Pet Consider

Can Rabbits Eat Oranges?

Can Rabbits Have Oranges?

Two of our most popular companion animals, cats and dogs, are known for being domesticated carnivores—while most of us would not want to encounter a lion, a wolf, or even a bobcat in the wild, we usually do not fear being eaten by strange Dalmatians or housecats. Domesticated carnivores may be fascinating, but many of us share our homes with small, herbivorous animals who happily devour the leftover fruit sitting on our counters. Rabbits in particular seem happy to eat just about any colorful fruit we can throw at them.

In the winter, when the leaves are dead and fruit grows scarce, it can be difficult to provide our vegetarian pets with the varied diets that keep them healthy. Our produce options dwindle and we find ourselves eating oranges for our fruit fix. We know that citrus isn’t generally recommended for cats and dogs, but what about our furry little vegetarians?
Can you give your rabbit oranges?

Surprisingly, yes, healthy rabbits can eat oranges in small quantities. Cats and dogs often have problems with this juicy fruit, but rabbits usually tolerate small amounts of orange flesh and juice quite well. There does not appear to be any risk of poisoning associated with feeding your rabbit small amounts of orange flesh as a treat. However, this fruit is high in sugar and low in fiber, so you should not give it to your rabbit regularly or in large quantities.

Health Benefits?

orangesIt is important to stress that your rabbit does not need oranges (or any fruit) to thrive. Rabbits are grazing herbivores who have evolved to live mostly on grass and hay, which will meet most of their nutritional needs. The role that fruit plays in a healthy, balanced rabbit diet is more psychological than physical.

Rabbits absolutely love fruit. Rabbits love fruit the way that we love cupcakes and cookies. This makes fruit a fantastic treat option—they love it as much as we love a good cupcake, but it is far healthier and lower in calories than a cupcake! Even the brightly colored, corn-based rabbit treats sold in stores are often full of starches and other unhealthy ingredients. Fruits like oranges have the added benefit of being low in fat and salt, yet high in vitamins, minerals, and antioxidants that may help protect overall health. A small portion of a fresh orange once or twice per week is a safe, affordable treat option.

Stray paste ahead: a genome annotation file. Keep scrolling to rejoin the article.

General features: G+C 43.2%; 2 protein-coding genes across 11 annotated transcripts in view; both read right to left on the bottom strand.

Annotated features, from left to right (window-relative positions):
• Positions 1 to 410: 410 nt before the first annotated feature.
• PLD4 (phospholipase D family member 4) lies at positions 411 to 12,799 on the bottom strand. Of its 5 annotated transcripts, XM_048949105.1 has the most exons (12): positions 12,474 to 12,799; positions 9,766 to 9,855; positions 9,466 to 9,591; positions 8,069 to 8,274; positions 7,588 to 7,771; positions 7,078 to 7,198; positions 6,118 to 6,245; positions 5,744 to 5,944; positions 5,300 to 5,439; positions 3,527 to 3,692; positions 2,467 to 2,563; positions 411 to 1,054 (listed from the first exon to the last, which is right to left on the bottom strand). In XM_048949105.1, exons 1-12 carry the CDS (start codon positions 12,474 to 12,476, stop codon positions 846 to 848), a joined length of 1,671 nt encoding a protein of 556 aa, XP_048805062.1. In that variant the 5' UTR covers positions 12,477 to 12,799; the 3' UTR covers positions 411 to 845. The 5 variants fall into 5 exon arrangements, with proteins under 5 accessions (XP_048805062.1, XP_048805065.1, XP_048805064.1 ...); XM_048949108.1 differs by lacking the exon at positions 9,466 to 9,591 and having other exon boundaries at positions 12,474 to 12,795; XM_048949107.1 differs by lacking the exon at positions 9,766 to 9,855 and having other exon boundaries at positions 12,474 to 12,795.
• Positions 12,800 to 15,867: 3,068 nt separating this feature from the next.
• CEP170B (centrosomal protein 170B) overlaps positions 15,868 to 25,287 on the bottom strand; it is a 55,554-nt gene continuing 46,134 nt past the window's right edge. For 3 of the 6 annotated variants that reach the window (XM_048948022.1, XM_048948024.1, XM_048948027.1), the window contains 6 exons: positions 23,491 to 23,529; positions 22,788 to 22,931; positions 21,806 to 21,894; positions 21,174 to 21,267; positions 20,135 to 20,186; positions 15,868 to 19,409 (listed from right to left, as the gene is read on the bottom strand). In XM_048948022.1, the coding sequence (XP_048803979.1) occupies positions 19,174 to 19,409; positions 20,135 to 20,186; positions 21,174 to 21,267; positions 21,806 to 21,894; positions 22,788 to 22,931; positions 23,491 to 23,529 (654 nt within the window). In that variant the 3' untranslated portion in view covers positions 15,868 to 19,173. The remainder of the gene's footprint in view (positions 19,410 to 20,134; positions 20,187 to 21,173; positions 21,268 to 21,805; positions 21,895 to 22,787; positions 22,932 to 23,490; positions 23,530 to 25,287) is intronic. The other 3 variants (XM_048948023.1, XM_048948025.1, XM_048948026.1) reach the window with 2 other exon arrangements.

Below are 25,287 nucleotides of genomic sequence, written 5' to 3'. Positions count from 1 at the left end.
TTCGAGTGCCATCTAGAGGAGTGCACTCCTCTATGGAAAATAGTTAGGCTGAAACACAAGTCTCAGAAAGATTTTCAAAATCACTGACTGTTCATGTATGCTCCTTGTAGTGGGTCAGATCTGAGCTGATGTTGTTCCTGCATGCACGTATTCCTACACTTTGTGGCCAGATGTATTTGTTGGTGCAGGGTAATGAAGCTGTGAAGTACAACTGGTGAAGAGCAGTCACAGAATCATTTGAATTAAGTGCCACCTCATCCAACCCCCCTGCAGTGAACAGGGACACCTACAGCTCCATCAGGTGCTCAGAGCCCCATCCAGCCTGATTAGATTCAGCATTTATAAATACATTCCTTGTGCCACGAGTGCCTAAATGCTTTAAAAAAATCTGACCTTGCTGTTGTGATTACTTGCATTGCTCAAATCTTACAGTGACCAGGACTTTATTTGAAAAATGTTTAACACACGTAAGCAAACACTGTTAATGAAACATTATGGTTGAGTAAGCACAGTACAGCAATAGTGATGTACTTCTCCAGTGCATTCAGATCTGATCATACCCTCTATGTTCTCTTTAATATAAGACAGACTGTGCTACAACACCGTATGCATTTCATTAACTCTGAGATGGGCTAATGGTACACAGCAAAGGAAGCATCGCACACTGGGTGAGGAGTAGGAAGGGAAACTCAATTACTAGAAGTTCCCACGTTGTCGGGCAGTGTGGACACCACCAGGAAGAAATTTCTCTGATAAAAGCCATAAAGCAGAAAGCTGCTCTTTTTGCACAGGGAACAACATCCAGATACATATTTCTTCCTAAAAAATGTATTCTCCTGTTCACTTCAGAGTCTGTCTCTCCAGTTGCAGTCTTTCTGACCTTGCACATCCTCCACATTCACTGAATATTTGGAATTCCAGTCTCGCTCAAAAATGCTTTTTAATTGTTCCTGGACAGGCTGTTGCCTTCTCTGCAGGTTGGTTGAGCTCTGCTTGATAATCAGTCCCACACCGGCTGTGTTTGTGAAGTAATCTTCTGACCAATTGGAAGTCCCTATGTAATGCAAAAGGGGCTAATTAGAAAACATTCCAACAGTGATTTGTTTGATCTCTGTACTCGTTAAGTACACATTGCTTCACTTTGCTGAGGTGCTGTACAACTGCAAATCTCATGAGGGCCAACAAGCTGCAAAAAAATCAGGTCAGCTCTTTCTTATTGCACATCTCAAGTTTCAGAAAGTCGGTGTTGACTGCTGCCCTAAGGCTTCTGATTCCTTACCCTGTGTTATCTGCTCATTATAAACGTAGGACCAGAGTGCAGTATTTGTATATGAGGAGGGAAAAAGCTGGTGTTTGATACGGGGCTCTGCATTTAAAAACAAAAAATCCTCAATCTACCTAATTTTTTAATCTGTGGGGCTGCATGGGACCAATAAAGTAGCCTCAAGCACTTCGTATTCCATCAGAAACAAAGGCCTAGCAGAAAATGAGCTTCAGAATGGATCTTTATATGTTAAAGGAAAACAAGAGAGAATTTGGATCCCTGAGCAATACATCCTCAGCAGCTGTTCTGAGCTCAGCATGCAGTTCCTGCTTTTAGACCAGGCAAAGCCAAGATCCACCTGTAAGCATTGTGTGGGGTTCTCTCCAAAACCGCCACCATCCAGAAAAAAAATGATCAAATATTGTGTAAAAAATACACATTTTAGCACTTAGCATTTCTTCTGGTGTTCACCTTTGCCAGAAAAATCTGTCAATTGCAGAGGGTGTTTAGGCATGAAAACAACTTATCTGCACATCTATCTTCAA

Surprisingly, the best part of the orange to give your rabbit is the part that you would never feed to your other companion animals: the peel. Compared to orange flesh, orange peels contain higher amounts of dietary fiber, Vitamin C, magnesium, Vitamin A, calcium, and flavonoids. All of these can boost immunity, protect eye health, and maintain a healthy fur coat. Antioxidants, such as Vitamin C, are protective particles that can reduce the risk of disease by neutralizing free radicals.

There has only been limited research on rabbits, but some studies have suggested that the flavonoids in citrus fruits may be able to lower the incidence of cancer and obesity. However, it is unlikely that your rabbit can safely consume enough oranges for this to make a big difference.

The biggest reason to give your rabbit orange peels instead of orange flesh is the fiber content. Orange flesh has only one-fourth the fiber content of an orange peel. The low fiber content (and corresponding higher sugar content) is one of the most harmful aspects of most fruits, so the fiber in an orange peel is important. Dietary fiber is a key component of rabbit food not only because it reduces their risk of becoming obese, but because it maintains digestive health.

Things to Consider

Rabbit digestion relies heavily on dietary fiber—and, actually, so does rabbit nutrition. Rabbits meet most of their nutrient needs by fermenting dietary fiber in a specialized chamber in their abdominal cavity called the cecum. Fibrous foods are what keep matter flowing smoothly through the gastrointestinal tract. Eating too much sugar (even if it is naturally occurring fructose from oranges) and too little fiber can cause digestion to stagnate, which means that the stomach and cecum do not empty efficiently. This can result in a lack of appetite that only serves to worsen their condition.

Left unaddressed, gastrointestinal problems can become medical emergencies. If your rabbit refuses food and water, if their fecal pellets change in number or appearance, or if they do not have a bowel movement for twelve hours, do not give them any more fruit and take them to see a veterinarian as soon as possible.

Final Thoughts

In conclusion, oranges (especially the peels) are considered safe for rabbits in small quantities. They are nontoxic, lower in calories than some other foods, and high in vitamins and minerals. However, they are best used as treats and not as a staple food—the sugar in fruit can cause serious health problems if consumed in excess.


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